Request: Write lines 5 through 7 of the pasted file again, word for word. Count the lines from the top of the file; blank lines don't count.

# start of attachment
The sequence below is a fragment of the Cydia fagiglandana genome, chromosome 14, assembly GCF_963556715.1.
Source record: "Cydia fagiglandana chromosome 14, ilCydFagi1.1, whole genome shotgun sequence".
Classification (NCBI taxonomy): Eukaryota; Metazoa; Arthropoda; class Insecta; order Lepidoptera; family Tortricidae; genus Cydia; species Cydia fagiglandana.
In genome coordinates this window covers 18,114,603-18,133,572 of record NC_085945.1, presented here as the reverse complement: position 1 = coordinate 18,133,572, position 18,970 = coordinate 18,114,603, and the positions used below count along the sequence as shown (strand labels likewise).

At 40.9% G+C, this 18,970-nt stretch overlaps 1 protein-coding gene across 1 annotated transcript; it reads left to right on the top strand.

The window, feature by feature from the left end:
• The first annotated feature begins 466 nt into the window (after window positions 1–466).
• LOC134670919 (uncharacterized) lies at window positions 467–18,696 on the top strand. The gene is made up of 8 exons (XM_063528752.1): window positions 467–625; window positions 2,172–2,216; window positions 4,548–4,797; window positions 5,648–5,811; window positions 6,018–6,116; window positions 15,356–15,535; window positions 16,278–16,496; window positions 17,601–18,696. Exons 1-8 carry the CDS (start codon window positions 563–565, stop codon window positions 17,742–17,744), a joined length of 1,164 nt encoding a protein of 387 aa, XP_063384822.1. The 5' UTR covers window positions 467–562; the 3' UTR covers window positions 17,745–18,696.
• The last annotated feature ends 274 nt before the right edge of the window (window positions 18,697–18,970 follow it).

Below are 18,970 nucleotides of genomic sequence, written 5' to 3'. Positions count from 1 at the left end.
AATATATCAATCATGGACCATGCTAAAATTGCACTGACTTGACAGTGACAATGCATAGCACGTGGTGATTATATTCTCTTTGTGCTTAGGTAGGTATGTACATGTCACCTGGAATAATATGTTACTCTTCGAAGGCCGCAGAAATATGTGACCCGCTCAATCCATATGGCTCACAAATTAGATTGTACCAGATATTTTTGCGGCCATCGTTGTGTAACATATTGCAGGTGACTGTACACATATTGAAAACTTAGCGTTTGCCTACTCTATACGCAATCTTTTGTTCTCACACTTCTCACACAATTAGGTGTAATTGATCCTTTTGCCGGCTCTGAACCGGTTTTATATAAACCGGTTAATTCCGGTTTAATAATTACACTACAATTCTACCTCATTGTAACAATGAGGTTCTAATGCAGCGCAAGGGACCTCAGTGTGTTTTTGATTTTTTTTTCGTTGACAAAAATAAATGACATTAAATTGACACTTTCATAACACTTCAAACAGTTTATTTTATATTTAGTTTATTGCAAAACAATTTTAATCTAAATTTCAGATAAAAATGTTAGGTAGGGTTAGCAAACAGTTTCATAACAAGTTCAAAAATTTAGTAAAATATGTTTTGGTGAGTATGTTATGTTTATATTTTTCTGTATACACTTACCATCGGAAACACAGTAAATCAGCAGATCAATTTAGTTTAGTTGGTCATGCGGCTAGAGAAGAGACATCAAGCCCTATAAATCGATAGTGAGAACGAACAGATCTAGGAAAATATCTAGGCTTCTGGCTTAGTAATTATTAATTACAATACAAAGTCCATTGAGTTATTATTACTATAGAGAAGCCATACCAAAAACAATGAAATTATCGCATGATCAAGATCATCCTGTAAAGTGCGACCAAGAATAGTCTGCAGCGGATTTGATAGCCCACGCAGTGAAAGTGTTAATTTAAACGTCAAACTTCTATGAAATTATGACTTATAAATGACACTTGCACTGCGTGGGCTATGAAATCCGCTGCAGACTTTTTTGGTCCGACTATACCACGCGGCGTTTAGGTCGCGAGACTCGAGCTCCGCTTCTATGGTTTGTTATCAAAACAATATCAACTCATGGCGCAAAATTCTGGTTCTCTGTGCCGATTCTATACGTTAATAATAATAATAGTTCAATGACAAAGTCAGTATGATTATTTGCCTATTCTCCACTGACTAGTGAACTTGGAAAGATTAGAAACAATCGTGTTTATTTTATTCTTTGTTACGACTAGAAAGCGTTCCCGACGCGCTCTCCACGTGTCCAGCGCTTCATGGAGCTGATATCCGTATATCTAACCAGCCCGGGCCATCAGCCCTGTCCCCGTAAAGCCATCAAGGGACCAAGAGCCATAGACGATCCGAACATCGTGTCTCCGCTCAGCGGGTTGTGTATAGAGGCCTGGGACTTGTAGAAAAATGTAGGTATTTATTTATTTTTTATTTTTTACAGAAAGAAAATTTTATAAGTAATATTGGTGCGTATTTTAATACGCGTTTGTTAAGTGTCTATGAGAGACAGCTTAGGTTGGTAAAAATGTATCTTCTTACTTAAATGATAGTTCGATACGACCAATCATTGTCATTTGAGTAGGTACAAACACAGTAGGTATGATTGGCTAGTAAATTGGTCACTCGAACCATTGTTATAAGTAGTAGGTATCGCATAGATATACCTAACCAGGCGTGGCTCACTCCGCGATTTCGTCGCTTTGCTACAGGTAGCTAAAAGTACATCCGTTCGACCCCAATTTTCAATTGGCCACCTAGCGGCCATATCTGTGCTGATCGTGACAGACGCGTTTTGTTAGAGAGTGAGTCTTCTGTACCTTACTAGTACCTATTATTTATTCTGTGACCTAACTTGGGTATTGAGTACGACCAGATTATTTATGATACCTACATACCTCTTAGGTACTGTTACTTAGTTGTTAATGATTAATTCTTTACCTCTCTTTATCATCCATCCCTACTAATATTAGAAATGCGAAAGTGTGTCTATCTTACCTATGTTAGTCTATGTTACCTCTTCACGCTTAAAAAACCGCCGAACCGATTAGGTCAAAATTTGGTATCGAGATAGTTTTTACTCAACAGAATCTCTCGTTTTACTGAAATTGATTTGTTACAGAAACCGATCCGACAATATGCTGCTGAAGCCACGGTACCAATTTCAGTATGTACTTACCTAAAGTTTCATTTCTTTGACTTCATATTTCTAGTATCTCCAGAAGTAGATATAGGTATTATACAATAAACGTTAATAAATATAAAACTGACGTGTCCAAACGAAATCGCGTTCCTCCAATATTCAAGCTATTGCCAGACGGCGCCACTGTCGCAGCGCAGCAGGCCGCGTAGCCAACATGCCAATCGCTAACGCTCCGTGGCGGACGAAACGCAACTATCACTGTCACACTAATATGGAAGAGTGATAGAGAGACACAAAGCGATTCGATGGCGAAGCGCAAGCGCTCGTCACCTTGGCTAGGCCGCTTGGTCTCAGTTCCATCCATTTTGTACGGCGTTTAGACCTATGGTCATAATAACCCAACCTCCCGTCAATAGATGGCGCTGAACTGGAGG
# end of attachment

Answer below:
At 40.9% G+C, this 18,970-nt stretch overlaps 1 protein-coding gene across 1 annotated transcript; it reads left to right on the top strand.

The window, feature by feature from the left end:
• The first annotated feature begins 466 nt into the window (after window positions 1–466).